Seniors are Graduating Early

Abigail+Messina%2C+senior%2C+participated+in+early+release+at+MHS+where+she+attended+classes+through+St.+Louis+Community+College.+Messina+was+able+to+make+this+decision+and+miss+her+senior+soccer+season+after+having+committed+to+play+soccer+at+St.+Ambrose+University+in+the+fall.+

Media by Shane Matzen

Abigail Messina, senior, participated in early release at MHS where she attended classes through St. Louis Community College. Messina was able to make this decision and miss her senior soccer season after having committed to play soccer at St. Ambrose University in the fall.

Izabel Cockrum

Before school began virtually in the fall, Izabel Cockrum, senior, had only thought about the idea of graduating a semester early. Only after starting school online did she begin to seriously consider it as a choice.

“I hated online school and didn’t feel comfortable doing in-person school either,” Cockrum said. “I felt like I was wasting my time.”

Though early graduation differs from the traditional high school graduation path, Cockrum said the mental health benefits and the time spent away from school have been incredibly beneficial.

She has spent her time off working and spending time with her family and friends who have already graduated. Although she had the spring semester off, Cockrum’s graduation party will be held in July along with her cousin’s. 

Her free time has also been devoted to fashion design including developing an Instagram account to showcase her work in apparel as well as collectables and decor.

“I have loved fashion since before I could remember,” Cockrum said.

Cockrum will be attending the Fashion Institute of Technology in New York in the fall as a fashion major to pursue her passions. 

I hated online school and didn’t feel comfortable doing in-person school either. I felt like I was wasting my time.”

— Izabel Cockrum

Abigail Messina

After committing to playing college soccer at St. Ambrose University, senior Abigail Messina decided to avoid the risk of injury from what would have been her senior season and do early release.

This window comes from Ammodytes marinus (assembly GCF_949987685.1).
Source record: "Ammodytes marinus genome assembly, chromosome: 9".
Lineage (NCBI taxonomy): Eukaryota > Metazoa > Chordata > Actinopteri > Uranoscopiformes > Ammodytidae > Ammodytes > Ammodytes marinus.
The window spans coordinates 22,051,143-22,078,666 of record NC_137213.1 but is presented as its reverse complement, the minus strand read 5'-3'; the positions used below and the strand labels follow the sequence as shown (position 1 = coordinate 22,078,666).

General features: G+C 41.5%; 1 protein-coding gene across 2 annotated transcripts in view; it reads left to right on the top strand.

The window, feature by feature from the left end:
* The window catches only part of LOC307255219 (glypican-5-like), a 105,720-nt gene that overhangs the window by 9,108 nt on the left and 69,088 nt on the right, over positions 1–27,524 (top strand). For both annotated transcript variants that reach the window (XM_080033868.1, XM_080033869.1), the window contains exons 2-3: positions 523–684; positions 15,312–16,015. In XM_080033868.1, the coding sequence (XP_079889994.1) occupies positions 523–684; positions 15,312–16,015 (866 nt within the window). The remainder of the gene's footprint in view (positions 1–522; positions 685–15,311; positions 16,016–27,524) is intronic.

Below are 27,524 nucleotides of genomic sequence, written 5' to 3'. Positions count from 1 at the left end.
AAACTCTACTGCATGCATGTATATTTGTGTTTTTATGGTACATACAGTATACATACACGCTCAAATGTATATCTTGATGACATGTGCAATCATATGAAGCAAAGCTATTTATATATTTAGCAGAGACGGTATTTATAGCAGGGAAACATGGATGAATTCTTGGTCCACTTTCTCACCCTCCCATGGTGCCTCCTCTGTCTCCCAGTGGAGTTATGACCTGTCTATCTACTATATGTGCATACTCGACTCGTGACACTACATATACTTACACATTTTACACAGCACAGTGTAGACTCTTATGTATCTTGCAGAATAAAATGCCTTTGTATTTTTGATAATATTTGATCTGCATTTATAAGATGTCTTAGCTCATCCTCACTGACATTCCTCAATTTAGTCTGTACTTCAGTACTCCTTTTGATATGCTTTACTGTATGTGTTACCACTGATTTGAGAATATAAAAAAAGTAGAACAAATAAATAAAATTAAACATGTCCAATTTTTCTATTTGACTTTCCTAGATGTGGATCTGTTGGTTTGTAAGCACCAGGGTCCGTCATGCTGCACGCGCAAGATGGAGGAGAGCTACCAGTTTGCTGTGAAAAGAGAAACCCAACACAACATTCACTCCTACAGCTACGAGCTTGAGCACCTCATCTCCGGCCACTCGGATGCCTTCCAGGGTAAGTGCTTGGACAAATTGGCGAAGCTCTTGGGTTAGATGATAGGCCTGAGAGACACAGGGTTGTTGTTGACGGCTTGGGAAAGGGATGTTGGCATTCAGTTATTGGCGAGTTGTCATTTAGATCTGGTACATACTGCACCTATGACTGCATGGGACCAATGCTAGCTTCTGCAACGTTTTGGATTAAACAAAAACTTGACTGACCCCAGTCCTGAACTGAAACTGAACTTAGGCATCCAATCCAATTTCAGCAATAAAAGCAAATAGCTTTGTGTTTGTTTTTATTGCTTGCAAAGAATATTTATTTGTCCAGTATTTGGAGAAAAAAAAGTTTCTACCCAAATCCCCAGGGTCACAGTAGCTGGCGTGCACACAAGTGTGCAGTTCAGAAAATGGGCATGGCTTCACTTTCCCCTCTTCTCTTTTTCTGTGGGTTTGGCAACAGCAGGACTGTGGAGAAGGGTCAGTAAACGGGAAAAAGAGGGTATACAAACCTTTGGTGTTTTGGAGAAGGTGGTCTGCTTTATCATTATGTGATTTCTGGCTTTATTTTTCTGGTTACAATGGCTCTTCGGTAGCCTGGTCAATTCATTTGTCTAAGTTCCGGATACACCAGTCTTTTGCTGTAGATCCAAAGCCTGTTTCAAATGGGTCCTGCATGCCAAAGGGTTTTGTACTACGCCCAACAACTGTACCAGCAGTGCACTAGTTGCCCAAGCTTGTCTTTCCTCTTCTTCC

As a result, Messina no longer attends courses at MHS but she does take classes through St. Louis Community College. She spoke to her counselor at St. Ambrose to ensure these college credits would be accepted. 

The time spent at school for Messina has decreased significantly with classes for only two hours three days a week. 

“[The] workload is pretty easy,” Messina said. “I work a lot more and have time to help around the house and hang out with friends.”

She has been working at Sunny Street Cafe on any day she has off school as well as putting in time with her trainer. 

Messina will now have 36 college credits going into her freshman year of college and will be studying exercise science on a physical therapy track in addition to playing for the women’s soccer team.

She finished up her school year on Friday, May 7.

“I am very happy,” Messina said. “I have been staying busy and been having so much fun working and working out.”

Jacob Rosson

Jacob Rosson, senior, said he has always been interested in graduating early in order to prioritize other aspects of his life.

He has been traveling in his free time to places such as Chicago.

Rosson’s parents have been supportive of his decision and the free time it has opened up for him to work. He currently works 40 hours a week at Target in order to save money in order to attend community college. 

Though he has a busy work schedule, Rosson has still been able to make time for socializing.

“I intend on keeping in touch with my close friends,” Rosson said. “I’ll still keep up with them through social media and texting.”

Though COVID-19 and its effects played no role in influencing his decision, Rosson said graduating early has caused a great improvement in his mental health.

“I’ve been able to divert my focus towards other areas of life,” Rosson said. “It feels like a burden is gone.”